The Definition of “Bitchin’” Model 12 Pitts Special

Jan 30, 2007 No Comments by

by Budd Davisson

Whatís better than a biplane? Thatís obvious: a biplane with a round motor. And whatís better than a biplane with a round motor? A round-motored biplane thatís designed by Curtis Pitts!

When youíre saddling up the Model 12, it feels like a much bigger than a normal two-place Pitts, when in reality itís not. As I dropped into the rear cockpit, however, there was no doubt that this was a big guyís airplane because the fuselage is so much wider to mate with the 360 hp, Russian M-14P radial engine.

The M-14P engine is the most fun thing to happen to sport aviation since Curtis designed the first Pitts Special. The Russians and Romanians cranked them out by the thousands, they cost far less than Lycomings and Continentals, are built like tanks andÖwellÖthey are round. So, weíre now seeing lots of fun airplanes built around them.

The engine starts via a pneumatic system that pumps air into cylinders in sequence and, if youíve got all the valves set correctly and hold your mouth just right, it fires instantly. The sound is so tough sounding itís no wonder one of the airplaneís early names (it still has an identity problem) was ìMacho Stinkerî in keeping with the long line of Pitts Special ìStinkers.î

I was told two things before flying the airplane. First, because prop clearance is limited, you fly it off the ground in a three-point position and second, because the prop turns the ìwrongî way (counter clockwise as seen from the cockpit) Iíd be using the left foot, rather than the right to handle torque and gyroscopic precession on takeoff.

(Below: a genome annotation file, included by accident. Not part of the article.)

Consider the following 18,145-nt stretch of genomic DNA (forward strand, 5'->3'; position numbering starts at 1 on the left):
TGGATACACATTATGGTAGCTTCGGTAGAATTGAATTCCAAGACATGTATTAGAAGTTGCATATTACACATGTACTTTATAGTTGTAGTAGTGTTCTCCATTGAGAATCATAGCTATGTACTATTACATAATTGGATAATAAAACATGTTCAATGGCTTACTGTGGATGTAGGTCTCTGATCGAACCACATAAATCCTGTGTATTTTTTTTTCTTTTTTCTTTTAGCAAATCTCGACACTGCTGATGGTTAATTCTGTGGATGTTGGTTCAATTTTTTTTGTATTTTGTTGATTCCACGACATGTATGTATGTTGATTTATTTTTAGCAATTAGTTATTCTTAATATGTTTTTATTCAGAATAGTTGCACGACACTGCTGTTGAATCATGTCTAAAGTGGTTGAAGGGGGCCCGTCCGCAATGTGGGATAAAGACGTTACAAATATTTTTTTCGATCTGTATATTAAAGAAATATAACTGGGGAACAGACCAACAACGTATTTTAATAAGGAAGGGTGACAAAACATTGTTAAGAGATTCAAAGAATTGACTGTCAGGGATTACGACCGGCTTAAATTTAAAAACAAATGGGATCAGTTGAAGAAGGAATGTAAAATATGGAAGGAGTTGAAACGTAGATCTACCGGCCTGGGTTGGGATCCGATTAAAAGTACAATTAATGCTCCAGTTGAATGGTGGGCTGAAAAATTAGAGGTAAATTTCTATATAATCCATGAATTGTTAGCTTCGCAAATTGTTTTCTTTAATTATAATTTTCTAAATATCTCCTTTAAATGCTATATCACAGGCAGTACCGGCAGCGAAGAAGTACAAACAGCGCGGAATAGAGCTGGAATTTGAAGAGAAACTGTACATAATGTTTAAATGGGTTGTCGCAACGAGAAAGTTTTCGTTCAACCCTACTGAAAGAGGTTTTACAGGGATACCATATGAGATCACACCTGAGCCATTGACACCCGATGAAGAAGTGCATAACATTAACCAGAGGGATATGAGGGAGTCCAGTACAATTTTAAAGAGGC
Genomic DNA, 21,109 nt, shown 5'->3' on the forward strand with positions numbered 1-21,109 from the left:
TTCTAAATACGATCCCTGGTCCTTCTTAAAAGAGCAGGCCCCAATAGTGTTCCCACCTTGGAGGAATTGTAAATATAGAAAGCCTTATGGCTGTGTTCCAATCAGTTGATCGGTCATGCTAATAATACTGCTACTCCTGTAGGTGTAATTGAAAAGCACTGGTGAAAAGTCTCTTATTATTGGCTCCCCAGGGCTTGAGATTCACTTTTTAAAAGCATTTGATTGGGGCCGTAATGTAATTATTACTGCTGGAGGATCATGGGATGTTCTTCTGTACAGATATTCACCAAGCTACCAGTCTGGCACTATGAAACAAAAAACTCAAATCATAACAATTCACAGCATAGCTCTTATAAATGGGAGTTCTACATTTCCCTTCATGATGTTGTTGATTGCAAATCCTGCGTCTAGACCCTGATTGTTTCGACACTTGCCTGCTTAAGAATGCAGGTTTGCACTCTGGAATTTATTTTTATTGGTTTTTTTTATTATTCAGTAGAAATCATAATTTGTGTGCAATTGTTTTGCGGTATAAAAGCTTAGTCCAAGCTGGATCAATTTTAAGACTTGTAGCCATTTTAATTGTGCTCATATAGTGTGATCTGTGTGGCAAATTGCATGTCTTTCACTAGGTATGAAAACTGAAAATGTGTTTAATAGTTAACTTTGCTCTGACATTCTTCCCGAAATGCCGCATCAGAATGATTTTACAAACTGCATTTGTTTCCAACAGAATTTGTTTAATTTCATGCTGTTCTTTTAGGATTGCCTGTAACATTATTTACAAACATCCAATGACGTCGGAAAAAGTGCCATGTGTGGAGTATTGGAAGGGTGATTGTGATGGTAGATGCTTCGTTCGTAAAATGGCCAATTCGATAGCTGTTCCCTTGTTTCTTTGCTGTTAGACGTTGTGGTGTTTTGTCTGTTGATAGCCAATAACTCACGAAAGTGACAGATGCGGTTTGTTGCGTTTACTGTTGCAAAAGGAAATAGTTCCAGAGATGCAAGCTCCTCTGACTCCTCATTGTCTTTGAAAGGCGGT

As I started the throttle forward I realized they hadnít prepared me for something elseóacceleration like nothing Iíd experienced outside of something like a Bearcat. The runway was only visible in slim wedges on both sides of the nose but I forgot about the lack of visibility as soon as I felt myself being slammed into the seat cushions. Yeehah!
The airplane clawed its way into the air and immediately started moving right: that big prop was doing itís best to torque the airplane. So, my left foot went forward. Then it went forward some more. Zowie! Was this thing ever a tiger!
I went upstairs at a record rate (3,000 fpm plus) all the time basking in the delicious melody that can be sung only by a round motor. Love it!

At altitude I had to remind myself that, in Curtisís words, heíd designed it to be an ìold manís aerobatic airplane.î Even so, it still managed to roll better than just about any other biplane out there and doing loops was a hoot: that big engine and prop feel like you have a locomotive dragging you over the top. Jim and Kevin Kimble (www.pittsmodel12.com) of Zellwood, Florida offer kits for the airplane that feature shorter wings and fuselage that make the airplane much more nimble.

With that big nose hiding the runway, I flew the typical turning approach with a slip at the end both for visibility and to control the glide slope. After touch down the airplane is much more directionally stable than any other Pitts, which is really nice.

Did I like the airplane? Well, I now have a brand new M-14P engine sitting in my hangar and that must say something.

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